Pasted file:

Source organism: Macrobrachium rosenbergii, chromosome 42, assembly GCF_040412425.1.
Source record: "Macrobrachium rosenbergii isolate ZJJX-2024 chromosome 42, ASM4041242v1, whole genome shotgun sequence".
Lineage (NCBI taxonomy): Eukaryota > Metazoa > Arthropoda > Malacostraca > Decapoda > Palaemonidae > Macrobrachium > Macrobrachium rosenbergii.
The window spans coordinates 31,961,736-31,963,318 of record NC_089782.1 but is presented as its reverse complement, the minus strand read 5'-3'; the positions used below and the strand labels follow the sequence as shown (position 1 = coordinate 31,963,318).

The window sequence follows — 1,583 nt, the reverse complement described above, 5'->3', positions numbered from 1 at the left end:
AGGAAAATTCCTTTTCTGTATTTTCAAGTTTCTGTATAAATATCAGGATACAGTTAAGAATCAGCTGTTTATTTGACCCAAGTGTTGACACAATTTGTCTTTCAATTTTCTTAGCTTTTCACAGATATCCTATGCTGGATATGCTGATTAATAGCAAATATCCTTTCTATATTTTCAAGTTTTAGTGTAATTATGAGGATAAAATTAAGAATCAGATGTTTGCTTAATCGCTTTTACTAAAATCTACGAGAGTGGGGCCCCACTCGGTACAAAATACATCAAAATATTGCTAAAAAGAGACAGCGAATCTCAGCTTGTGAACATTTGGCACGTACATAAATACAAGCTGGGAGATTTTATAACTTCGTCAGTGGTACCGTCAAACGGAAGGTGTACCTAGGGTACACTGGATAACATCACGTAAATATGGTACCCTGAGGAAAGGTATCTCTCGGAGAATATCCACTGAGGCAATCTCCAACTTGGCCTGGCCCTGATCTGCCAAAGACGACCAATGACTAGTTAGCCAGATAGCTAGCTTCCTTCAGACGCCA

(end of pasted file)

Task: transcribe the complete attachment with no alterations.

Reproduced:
Source organism: Macrobrachium rosenbergii, chromosome 42, assembly GCF_040412425.1.
Source record: "Macrobrachium rosenbergii isolate ZJJX-2024 chromosome 42, ASM4041242v1, whole genome shotgun sequence".
Lineage (NCBI taxonomy): Eukaryota > Metazoa > Arthropoda > Malacostraca > Decapoda > Palaemonidae > Macrobrachium > Macrobrachium rosenbergii.
The window spans coordinates 31,961,736-31,963,318 of record NC_089782.1 but is presented as its reverse complement, the minus strand read 5'-3'; the positions used below and the strand labels follow the sequence as shown (position 1 = coordinate 31,963,318).

The window sequence follows — 1,583 nt, the reverse complement described above, 5'->3', positions numbered from 1 at the left end:
AGGAAAATTCCTTTTCTGTATTTTCAAGTTTCTGTATAAATATCAGGATACAGTTAAGAATCAGCTGTTTATTTGACCCAAGTGTTGACACAATTTGTCTTTCAATTTTCTTAGCTTTTCACAGATATCCTATGCTGGATATGCTGATTAATAGCAAATATCCTTTCTATATTTTCAAGTTTTAGTGTAATTATGAGGATAAAATTAAGAATCAGATGTTTGCTTAATCGCTTTTACTAAAATCTACGAGAGTGGGGCCCCACTCGGTACAAAATACATCAAAATATTGCTAAAAAGAGACAGCGAATCTCAGCTTGTGAACATTTGGCACGTACATAAATACAAGCTGGGAGATTTTATAACTTCGTCAGTGGTACCGTCAAACGGAAGGTGTACCTAGGGTACACTGGATAACATCACGTAAATATGGTACCCTGAGGAAAGGTATCTCTCGGAGAATATCCACTGAGGCAATCTCCAACTTGGCCTGGCCCTGATCTGCCAAAGACGACCAATGACTAGTTAGCCAGATAGCTAGCTTCCTTCAGACGCCA